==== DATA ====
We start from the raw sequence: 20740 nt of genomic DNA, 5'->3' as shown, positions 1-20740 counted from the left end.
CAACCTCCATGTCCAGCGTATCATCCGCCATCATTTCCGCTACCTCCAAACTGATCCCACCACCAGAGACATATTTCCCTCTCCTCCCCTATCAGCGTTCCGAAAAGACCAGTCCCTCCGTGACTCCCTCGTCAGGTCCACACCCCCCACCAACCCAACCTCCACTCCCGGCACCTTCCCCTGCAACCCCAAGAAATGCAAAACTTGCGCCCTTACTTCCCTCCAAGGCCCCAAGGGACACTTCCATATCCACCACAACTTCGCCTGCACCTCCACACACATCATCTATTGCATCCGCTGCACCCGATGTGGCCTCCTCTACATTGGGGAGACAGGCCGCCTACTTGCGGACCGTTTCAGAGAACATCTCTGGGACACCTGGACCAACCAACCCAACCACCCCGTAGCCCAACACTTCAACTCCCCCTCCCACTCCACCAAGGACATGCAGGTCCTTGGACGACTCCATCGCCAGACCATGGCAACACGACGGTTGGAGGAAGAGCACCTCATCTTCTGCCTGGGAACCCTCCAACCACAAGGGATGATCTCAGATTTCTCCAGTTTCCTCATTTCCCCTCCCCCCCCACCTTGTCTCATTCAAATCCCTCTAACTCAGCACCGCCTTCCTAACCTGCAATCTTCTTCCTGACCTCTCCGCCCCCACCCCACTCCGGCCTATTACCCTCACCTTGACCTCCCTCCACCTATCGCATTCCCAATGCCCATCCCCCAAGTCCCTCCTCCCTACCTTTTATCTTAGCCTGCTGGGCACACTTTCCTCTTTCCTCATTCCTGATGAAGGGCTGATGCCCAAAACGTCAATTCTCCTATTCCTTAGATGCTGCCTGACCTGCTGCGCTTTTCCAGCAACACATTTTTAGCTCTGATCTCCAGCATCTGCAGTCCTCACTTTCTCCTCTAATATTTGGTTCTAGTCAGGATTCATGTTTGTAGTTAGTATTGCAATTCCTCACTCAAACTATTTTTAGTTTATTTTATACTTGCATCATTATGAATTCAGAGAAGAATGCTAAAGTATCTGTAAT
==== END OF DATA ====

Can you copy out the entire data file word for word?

We start from the raw sequence: 20740 nt of genomic DNA, 5'->3' as shown, positions 1-20740 counted from the left end.
CAACCTCCATGTCCAGCGTATCATCCGCCATCATTTCCGCTACCTCCAAACTGATCCCACCACCAGAGACATATTTCCCTCTCCTCCCCTATCAGCGTTCCGAAAAGACCAGTCCCTCCGTGACTCCCTCGTCAGGTCCACACCCCCCACCAACCCAACCTCCACTCCCGGCACCTTCCCCTGCAACCCCAAGAAATGCAAAACTTGCGCCCTTACTTCCCTCCAAGGCCCCAAGGGACACTTCCATATCCACCACAACTTCGCCTGCACCTCCACACACATCATCTATTGCATCCGCTGCACCCGATGTGGCCTCCTCTACATTGGGGAGACAGGCCGCCTACTTGCGGACCGTTTCAGAGAACATCTCTGGGACACCTGGACCAACCAACCCAACCACCCCGTAGCCCAACACTTCAACTCCCCCTCCCACTCCACCAAGGACATGCAGGTCCTTGGACGACTCCATCGCCAGACCATGGCAACACGACGGTTGGAGGAAGAGCACCTCATCTTCTGCCTGGGAACCCTCCAACCACAAGGGATGATCTCAGATTTCTCCAGTTTCCTCATTTCCCCTCCCCCCCCACCTTGTCTCATTCAAATCCCTCTAACTCAGCACCGCCTTCCTAACCTGCAATCTTCTTCCTGACCTCTCCGCCCCCACCCCACTCCGGCCTATTACCCTCACCTTGACCTCCCTCCACCTATCGCATTCCCAATGCCCATCCCCCAAGTCCCTCCTCCCTACCTTTTATCTTAGCCTGCTGGGCACACTTTCCTCTTTCCTCATTCCTGATGAAGGGCTGATGCCCAAAACGTCAATTCTCCTATTCCTTAGATGCTGCCTGACCTGCTGCGCTTTTCCAGCAACACATTTTTAGCTCTGATCTCCAGCATCTGCAGTCCTCACTTTCTCCTCTAATATTTGGTTCTAGTCAGGATTCATGTTTGTAGTTAGTATTGCAATTCCTCACTCAAACTATTTTTAGTTTATTTTATACTTGCATCATTATGAATTCAGAGAAGAATGCTAAAGTATCTGTAAT